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Reviewed: The Lowland

I read a lot. I’ve been keeping track of the books I read since 2011, so I know that since January of this year I’ve read 66 books, give or take a few I didn’t feel ‘counted’ as books. (I don’t tend to count short stories, etc.) Because I read and record my thoughts on books regularly, I thought I may as well share them here. I am far from a professional critic, but I’ll try to review my favorite books of the month here in brief.

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The Lowland by Jhumpa Lahiri

To be perfectly honest, I wasn’t interested in reading this book at first. While Lahiri is a wonderful writer, I thought it would be more of the same (I’ve been reading a lot of ‘American immigrant’ novels lately). My book club decided to read this and the library had it (I think I was the first one to get the new copy), so I joined in

From the book jacket:

From Subhash’s earliest memories, at every point, his brother was there. In the suburban streets of Calcutta where they wandered before dusk and in the hyacinth-strewn ponds where they played for hours on end, Udayan was always in his older brother’s sight. So close in age, they were inseparable in childhood and yet, as the years pass – as U.S tanks roll into Vietnam and riots sweep across India – their brotherly bond can do nothing to forestall the tragedy that will upend their lives.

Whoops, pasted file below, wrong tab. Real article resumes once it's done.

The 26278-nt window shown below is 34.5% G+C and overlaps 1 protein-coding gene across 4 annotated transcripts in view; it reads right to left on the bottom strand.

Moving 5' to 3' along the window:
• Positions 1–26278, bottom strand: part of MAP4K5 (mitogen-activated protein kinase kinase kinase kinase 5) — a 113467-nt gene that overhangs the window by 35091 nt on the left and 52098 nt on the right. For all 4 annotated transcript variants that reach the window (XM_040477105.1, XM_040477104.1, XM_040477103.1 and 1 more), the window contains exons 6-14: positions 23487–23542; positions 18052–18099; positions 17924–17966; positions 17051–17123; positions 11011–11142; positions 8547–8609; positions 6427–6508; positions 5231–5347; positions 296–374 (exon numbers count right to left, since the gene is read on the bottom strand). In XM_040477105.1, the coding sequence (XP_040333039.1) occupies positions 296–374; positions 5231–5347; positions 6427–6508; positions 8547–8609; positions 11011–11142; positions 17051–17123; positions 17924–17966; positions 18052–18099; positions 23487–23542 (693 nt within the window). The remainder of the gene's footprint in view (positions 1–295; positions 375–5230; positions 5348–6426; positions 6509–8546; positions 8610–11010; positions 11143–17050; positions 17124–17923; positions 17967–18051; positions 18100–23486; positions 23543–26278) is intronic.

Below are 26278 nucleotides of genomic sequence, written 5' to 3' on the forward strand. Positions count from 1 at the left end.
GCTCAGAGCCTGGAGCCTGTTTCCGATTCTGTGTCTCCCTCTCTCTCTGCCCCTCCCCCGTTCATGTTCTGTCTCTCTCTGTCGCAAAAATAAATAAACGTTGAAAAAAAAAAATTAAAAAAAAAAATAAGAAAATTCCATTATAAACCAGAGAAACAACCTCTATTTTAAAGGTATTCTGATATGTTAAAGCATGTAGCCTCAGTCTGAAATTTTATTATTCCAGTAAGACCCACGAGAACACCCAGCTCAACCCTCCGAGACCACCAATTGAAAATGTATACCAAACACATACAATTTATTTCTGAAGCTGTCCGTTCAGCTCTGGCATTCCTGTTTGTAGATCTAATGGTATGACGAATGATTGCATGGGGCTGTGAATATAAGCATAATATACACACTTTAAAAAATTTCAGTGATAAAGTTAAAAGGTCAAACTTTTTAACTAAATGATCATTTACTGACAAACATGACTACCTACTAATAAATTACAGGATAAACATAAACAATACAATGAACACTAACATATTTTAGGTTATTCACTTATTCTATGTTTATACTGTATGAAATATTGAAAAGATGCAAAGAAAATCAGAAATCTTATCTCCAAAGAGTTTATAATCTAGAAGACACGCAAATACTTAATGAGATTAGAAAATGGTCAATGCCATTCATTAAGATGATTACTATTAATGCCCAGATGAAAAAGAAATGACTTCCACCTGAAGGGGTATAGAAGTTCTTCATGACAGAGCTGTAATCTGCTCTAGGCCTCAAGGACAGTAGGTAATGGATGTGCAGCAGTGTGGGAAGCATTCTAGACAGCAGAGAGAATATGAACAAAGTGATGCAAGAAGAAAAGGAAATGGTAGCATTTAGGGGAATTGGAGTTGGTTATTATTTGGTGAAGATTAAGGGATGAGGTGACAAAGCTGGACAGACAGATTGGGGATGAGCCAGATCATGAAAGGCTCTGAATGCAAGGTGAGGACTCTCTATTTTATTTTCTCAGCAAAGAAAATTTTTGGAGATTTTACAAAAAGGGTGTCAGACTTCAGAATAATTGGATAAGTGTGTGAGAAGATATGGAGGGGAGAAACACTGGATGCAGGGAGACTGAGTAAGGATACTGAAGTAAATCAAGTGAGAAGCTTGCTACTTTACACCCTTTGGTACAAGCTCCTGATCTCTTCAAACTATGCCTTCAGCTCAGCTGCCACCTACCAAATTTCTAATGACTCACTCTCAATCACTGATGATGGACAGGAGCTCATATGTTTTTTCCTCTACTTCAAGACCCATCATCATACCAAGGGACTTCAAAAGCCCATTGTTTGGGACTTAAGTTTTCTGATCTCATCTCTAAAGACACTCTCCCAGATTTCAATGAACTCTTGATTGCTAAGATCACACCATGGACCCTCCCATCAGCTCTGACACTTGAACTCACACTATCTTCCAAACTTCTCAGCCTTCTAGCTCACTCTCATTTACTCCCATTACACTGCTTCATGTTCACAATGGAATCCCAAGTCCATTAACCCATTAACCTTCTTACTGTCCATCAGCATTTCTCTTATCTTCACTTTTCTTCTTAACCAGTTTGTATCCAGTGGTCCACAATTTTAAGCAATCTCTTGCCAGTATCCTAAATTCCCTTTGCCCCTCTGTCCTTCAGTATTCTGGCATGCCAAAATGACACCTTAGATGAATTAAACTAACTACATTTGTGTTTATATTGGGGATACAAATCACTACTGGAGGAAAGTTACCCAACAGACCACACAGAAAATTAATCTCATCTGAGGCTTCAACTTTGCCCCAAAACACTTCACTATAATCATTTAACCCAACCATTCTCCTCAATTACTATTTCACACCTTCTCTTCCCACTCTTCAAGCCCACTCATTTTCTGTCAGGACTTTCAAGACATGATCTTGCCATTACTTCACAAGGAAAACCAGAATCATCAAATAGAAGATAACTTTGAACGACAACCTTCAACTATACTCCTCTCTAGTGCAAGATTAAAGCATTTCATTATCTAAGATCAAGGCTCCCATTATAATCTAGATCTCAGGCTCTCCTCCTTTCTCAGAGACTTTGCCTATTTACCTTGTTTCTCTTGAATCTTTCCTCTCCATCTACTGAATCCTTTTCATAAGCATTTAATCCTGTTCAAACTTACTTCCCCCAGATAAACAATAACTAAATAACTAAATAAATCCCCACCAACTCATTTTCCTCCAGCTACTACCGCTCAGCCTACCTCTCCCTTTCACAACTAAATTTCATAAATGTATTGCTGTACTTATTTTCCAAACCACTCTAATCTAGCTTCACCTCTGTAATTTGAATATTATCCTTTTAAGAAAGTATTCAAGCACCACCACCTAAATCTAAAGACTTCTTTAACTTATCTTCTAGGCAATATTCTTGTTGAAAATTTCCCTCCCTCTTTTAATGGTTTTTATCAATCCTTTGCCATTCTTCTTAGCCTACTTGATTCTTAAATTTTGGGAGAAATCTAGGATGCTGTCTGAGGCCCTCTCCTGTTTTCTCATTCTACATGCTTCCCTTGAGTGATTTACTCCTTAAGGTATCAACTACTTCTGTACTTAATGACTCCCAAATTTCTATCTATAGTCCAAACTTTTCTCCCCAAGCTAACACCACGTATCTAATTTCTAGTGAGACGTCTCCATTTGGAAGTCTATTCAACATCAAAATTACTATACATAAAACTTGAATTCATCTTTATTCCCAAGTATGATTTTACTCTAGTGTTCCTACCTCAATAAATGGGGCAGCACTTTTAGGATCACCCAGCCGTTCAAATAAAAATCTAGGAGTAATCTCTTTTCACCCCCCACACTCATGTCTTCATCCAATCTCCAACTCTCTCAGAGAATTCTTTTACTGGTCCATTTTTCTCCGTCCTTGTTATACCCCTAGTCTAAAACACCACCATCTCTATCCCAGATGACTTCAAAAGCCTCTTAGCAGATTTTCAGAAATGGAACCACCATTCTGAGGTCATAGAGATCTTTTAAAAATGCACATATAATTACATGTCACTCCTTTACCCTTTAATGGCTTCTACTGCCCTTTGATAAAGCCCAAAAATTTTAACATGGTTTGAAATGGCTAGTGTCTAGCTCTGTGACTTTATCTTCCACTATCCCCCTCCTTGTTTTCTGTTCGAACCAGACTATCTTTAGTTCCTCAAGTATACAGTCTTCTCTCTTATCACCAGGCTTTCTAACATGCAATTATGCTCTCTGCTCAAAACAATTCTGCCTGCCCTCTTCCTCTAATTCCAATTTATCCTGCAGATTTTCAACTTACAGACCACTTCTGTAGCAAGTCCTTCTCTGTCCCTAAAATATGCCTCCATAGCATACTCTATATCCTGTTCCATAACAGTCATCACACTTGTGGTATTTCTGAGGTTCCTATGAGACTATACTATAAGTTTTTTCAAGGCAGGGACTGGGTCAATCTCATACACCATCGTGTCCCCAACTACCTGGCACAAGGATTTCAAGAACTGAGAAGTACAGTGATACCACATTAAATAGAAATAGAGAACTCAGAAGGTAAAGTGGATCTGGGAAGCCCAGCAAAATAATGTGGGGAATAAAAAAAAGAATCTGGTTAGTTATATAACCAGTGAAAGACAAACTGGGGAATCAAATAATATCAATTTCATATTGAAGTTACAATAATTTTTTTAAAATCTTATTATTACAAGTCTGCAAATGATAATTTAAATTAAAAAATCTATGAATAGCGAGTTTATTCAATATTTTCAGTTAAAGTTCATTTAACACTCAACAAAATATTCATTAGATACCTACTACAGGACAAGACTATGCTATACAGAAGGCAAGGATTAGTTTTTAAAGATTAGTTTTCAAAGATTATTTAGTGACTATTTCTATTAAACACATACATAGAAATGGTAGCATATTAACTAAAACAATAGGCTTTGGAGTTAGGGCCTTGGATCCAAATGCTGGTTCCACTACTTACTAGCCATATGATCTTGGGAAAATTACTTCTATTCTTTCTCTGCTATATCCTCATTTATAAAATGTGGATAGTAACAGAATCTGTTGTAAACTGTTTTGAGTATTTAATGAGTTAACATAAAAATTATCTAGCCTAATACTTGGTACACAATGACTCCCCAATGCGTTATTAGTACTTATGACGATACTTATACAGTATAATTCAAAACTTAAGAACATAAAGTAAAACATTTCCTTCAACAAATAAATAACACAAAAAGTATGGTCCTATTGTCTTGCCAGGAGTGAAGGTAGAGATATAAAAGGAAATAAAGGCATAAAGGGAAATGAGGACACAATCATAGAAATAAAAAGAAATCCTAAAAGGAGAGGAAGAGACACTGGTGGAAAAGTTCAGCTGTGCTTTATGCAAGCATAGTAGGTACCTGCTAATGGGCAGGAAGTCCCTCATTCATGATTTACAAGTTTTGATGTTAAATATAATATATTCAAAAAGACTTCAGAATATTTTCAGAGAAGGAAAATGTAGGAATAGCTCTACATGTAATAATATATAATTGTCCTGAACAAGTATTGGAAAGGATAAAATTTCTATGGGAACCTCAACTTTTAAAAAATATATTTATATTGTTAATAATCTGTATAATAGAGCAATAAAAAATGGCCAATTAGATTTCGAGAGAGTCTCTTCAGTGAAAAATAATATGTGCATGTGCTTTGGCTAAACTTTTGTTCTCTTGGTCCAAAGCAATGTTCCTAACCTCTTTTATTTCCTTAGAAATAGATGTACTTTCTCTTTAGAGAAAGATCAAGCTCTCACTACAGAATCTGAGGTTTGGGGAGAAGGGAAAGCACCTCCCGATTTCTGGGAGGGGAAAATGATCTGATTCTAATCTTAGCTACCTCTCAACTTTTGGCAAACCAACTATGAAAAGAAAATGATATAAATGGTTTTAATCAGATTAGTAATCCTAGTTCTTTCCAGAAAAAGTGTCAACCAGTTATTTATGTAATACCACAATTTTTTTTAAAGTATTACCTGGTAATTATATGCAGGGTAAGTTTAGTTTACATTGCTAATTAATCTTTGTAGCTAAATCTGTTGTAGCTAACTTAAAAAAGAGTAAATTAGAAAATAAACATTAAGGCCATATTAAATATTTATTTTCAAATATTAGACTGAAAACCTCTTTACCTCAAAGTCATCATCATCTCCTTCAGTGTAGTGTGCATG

The book is divided into short sections which alternate between characters as well as time periods. I found it easy to transition between these sections and it was always a nice surprise to have to read the first few paragraphs to realize whose point of view it was. Of course I questioned a few of the perspectives and time shifts she put in, wondering if a more interesting angle on the family’s life could have been used, but overall I was surprised by the plot developments and really enjoyed her choices of detail. The end brought us back to the beginning of the book’s main conflict, in a circular fashion that is often effective, but I liked how it relived the conflict unflinchingly by this point the reader knows what is coming, but the book still describes it honestly. I really value that.

Overall a very enjoyable and engaging read that is beneath the surface about how different personalities are impacted by and live past tragedy. As with many books, this is a story of people, life and resilience, but done with a grace that is unique to Lahiri’s work. Her Man Booker Prize nomination this year is well deserved. If you’d like to get a glimpse of life in Calcutta or enjoy reading about the cultural differences those who immigrate to America face, this is one for you. You may also be interested if you really like books that are about characters and personalities first and foremost, the contrast between sections here is well done.

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